This provision allows multinationals to move profits to offshore financial subsidiaries and thus avoid paying U.S. corporate income taxes. This is a windfall for GE: The exception played a central role in GE paying $0 in U.S. corporate income tax in 2011 when it made $5.1 billion in U.S. profits.
Last year the New York Times noted that GE had found a way to avoid paying Federal corporate taxes altogether.
Its extraordinary success is based on an aggressive strategy that mixes fierce lobbying for tax breaks and innovative accounting that enables it to concentrate its profits offshore.
As discussed earlier, the Fiscal Cliff raised taxes on taxpayers, but gave away more than that in corporate tax breaks, including to GE.
The “fiscal cliff” legislation passed this week included $76 billion in special-interest tax credits for the likes of General Electric, Hollywood and even Captain Morgan. But these subsidies weren’t the fruit of eleventh-hour lobbying conducted on the cliff’s edge — they were crafted back in August in a Senate committee, and they sat dormant until the White House reportedly insisted on them this week.
Baucus' Finance Committee passed a bill in August extending 50 expiring deductions and credits for favored industries. At Obama's insistence, the Baucus bill was cut and pasted word for word into the cliff legislation.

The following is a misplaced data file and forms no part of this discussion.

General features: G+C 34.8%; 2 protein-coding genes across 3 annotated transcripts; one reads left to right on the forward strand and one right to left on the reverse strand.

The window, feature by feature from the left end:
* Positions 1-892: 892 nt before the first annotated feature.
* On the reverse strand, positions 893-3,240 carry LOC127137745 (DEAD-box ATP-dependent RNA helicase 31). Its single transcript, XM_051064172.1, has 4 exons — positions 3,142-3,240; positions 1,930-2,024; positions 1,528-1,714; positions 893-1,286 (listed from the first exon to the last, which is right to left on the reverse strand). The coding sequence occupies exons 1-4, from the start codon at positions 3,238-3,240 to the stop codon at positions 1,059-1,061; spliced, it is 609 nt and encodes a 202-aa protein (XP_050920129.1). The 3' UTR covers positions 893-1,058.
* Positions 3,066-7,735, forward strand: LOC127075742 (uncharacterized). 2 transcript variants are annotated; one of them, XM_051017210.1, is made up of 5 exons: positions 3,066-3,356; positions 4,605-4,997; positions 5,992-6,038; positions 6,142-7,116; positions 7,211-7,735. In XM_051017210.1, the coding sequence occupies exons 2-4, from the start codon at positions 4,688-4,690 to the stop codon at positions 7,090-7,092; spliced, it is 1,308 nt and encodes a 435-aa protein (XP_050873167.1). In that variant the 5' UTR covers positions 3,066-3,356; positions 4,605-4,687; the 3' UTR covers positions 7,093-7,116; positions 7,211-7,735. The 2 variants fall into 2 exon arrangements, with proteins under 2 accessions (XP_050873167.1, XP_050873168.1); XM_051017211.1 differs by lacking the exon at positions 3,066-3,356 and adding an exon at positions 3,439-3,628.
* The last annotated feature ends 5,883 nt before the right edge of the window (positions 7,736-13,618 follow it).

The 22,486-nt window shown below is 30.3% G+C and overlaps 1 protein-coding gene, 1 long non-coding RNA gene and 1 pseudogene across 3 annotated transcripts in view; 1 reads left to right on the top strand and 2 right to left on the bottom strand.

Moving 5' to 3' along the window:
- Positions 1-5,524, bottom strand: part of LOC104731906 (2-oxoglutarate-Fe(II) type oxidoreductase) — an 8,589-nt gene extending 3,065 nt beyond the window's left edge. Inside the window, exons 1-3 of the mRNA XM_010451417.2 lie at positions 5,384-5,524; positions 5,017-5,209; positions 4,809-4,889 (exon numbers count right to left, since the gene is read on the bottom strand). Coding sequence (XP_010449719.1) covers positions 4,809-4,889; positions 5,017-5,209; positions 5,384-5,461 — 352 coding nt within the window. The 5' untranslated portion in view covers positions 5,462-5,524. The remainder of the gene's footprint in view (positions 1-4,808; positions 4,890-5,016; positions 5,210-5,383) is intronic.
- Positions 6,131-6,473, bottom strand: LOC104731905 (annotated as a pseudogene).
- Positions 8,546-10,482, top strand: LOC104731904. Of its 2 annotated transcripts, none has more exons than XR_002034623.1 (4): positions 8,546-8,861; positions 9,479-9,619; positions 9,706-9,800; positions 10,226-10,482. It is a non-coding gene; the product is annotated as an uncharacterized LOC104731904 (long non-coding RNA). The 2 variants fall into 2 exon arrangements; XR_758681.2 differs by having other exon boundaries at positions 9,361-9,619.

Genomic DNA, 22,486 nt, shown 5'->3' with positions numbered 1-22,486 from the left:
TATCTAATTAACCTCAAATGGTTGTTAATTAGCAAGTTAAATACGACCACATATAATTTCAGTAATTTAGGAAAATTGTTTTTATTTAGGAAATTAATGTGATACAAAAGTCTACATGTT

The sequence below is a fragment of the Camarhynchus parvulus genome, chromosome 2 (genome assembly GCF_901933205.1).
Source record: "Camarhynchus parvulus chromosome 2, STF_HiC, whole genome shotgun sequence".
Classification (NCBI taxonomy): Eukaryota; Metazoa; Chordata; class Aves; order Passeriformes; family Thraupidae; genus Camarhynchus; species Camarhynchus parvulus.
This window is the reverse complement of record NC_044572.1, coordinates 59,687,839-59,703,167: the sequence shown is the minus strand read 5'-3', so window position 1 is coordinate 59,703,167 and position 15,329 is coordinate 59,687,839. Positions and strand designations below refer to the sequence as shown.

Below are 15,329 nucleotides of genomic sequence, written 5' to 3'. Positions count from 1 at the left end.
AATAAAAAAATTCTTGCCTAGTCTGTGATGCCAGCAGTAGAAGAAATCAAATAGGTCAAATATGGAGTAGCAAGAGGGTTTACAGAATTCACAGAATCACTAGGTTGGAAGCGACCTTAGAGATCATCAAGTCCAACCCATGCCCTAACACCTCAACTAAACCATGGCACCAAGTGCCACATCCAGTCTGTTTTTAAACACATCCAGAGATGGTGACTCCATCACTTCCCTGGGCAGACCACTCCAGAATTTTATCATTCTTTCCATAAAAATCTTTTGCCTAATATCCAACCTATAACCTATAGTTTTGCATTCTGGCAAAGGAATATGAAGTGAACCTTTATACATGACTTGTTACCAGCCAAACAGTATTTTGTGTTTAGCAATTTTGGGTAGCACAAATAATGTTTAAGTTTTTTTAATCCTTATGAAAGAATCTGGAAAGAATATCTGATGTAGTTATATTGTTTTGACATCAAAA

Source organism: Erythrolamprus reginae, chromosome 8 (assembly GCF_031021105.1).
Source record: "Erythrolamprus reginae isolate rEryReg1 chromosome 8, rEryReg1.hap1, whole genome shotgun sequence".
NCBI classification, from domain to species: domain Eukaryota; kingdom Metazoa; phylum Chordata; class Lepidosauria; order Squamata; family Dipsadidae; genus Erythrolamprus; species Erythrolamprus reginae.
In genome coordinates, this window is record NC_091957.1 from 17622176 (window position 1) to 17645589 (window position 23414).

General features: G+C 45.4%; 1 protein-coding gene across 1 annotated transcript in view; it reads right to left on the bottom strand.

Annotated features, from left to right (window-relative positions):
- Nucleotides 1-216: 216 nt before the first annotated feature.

General Electric may have been the biggest winner from the cliff deal. GE makes more wind turbines than any other U.S. company, and it lobbied hard for extension of the wind production tax credit. But more important for the multinational conglomerate was an arcane-sounding provision that became Section 222 of Baucus' bill and then Section 322 of the cliff bill: "Extension of subpart F exception for active financing income."
In short, this provision allows multinationals to move profits to offshore financial subsidiaries and thus avoid paying U.S. corporate income taxes. This is a windfall for GE: The exception played a central role in GE paying $0 in U.S. corporate income tax in 2011 when it made $5.1 billion in U.S. profits.
Peter Prowitt, formerly Baucus' chief of staff, is now an in-house lobbyist and VP at GE. GE filings show Prowitt on the lobbying teams that won wind-tax credits, electric-vehicle tax credits, and "Extension of Subpart F Deferral for Financial Services."
Two weeks before the Finance Committee hearing during which the bill was hashed out, GE's political action committee topped off its contributions to Baucus' Glacier PAC with a $2,000 check, according to the PAC's federal filings. This brought GE's contributions to Baucus' PAC to the legal maximum of $10,000 for the election cycle.
Elizabeth Warren campaigned on making GE pay taxes. So far she has had nothing to say once she clawed her way into office.
So... when will GE be paying its fair share? Right after the Democrats lose the White House and the Senate. Or GE stops paying its annual bribes to them.